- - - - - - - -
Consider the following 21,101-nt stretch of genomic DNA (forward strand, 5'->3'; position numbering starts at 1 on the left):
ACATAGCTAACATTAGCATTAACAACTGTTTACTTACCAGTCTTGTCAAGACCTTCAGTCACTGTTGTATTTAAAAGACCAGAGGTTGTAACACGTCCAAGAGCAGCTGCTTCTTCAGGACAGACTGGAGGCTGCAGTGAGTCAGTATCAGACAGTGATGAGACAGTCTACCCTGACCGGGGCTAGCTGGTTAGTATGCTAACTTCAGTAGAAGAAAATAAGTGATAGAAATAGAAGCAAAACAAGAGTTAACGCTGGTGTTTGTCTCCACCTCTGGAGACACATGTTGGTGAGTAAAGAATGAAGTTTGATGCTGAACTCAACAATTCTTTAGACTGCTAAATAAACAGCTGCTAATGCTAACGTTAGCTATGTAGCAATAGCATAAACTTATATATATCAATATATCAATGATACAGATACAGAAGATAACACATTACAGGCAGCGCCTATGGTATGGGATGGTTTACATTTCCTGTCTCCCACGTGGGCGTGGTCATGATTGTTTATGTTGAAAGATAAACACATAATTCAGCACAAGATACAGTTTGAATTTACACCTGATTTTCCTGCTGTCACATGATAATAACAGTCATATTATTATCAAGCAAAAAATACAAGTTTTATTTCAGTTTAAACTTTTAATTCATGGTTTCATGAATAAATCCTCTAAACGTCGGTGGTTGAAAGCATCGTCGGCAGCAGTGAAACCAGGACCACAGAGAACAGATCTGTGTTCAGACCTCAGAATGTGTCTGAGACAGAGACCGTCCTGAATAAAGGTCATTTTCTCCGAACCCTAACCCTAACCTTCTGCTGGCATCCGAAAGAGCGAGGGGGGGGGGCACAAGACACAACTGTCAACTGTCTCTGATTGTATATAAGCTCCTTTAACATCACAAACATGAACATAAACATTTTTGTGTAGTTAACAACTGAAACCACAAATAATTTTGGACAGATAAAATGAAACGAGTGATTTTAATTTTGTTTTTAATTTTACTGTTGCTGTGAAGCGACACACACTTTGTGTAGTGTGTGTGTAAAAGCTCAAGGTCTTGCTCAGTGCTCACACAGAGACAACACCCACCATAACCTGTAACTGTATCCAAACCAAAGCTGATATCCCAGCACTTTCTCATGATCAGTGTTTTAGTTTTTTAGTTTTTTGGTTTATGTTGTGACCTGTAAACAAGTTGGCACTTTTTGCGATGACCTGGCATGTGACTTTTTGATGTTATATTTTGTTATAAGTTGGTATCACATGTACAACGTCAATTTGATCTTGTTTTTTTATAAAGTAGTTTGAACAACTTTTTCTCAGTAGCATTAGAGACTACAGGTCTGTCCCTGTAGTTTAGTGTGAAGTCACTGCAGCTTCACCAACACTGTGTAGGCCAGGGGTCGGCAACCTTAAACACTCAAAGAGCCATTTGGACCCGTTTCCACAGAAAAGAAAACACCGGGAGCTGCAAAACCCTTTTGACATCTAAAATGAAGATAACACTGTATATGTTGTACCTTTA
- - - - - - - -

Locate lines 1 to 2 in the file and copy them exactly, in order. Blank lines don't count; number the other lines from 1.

Consider the following 21,101-nt stretch of genomic DNA (forward strand, 5'->3'; position numbering starts at 1 on the left):
ACATAGCTAACATTAGCATTAACAACTGTTTACTTACCAGTCTTGTCAAGACCTTCAGTCACTGTTGTATTTAAAAGACCAGAGGTTGTAACACGTCCAAGAGCAGCTGCTTCTTCAGGACAGACTGGAGGCTGCAGTGAGTCAGTATCAGACAGTGATGAGACAGTCTACCCTGACCGGGGCTAGCTGGTTAGTATGCTAACTTCAGTAGAAGAAAATAAGTGATAGAAATAGAAGCAAAACAAGAGTTAACGCTGGTGTTTGTCTCCACCTCTGGAGACACATGTTGGTGAGTAAAGAATGAAGTTTGATGCTGAACTCAACAATTCTTTAGACTGCTAAATAAACAGCTGCTAATGCTAACGTTAGCTATGTAGCAATAGCATAAACTTATATATATCAATATATCAATGATACAGATACAGAAGATAACACATTACAGGCAGCGCCTATGGTATGGGATGGTTTACATTTCCTGTCTCCCACGTGGGCGTGGTCATGATTGTTTATGTTGAAAGATAAACACATAATTCAGCACAAGATACAGTTTGAATTTACACCTGATTTTCCTGCTGTCACATGATAATAACAGTCATATTATTATCAAGCAAAAAATACAAGTTTTATTTCAGTTTAAACTTTTAATTCATGGTTTCATGAATAAATCCTCTAAACGTCGGTGGTTGAAAGCATCGTCGGCAGCAGTGAAACCAGGACCACAGAGAACAGATCTGTGTTCAGACCTCAGAATGTGTCTGAGACAGAGACCGTCCTGAATAAAGGTCATTTTCTCCGAACCCTAACCCTAACCTTCTGCTGGCATCCGAAAGAGCGAGGGGGGGGGGCACAAGACACAACTGTCAACTGTCTCTGATTGTATATAAGCTCCTTTAACATCACAAACATGAACATAAACATTTTTGTGTAGTTAACAACTGAAACCACAAATAATTTTGGACAGATAAAATGAAACGAGTGATTTTAATTTTGTTTTTAATTTTACTGTTGCTGTGAAGCGACACACACTTTGTGTAGTGTGTGTGTAAAAGCTCAAGGTCTTGCTCAGTGCTCACACAGAGACAACACCCACCATAACCTGTAACTGTATCCAAACCAAAGCTGATATCCCAGCACTTTCTCATGATCAGTGTTTTAGTTTTTTAGTTTTTTGGTTTATGTTGTGACCTGTAAACAAGTTGGCACTTTTTGCGATGACCTGGCATGTGACTTTTTGATGTTATATTTTGTTATAAGTTGGTATCACATGTACAACGTCAATTTGATCTTGTTTTTTTATAAAGTAGTTTGAACAACTTTTTCTCAGTAGCATTAGAGACTACAGGTCTGTCCCTGTAGTTTAGTGTGAAGTCACTGCAGCTTCACCAACACTGTGTAGGCCAGGGGTCGGCAACCTTAAACACTCAAAGAGCCATTTGGACCCGTTTCCACAGAAAAGAAAACACCGGGAGCTGCAAAACCCTTTTGACATCTAAAATGAAGATAACACTGTATATGTTGTACCTTTA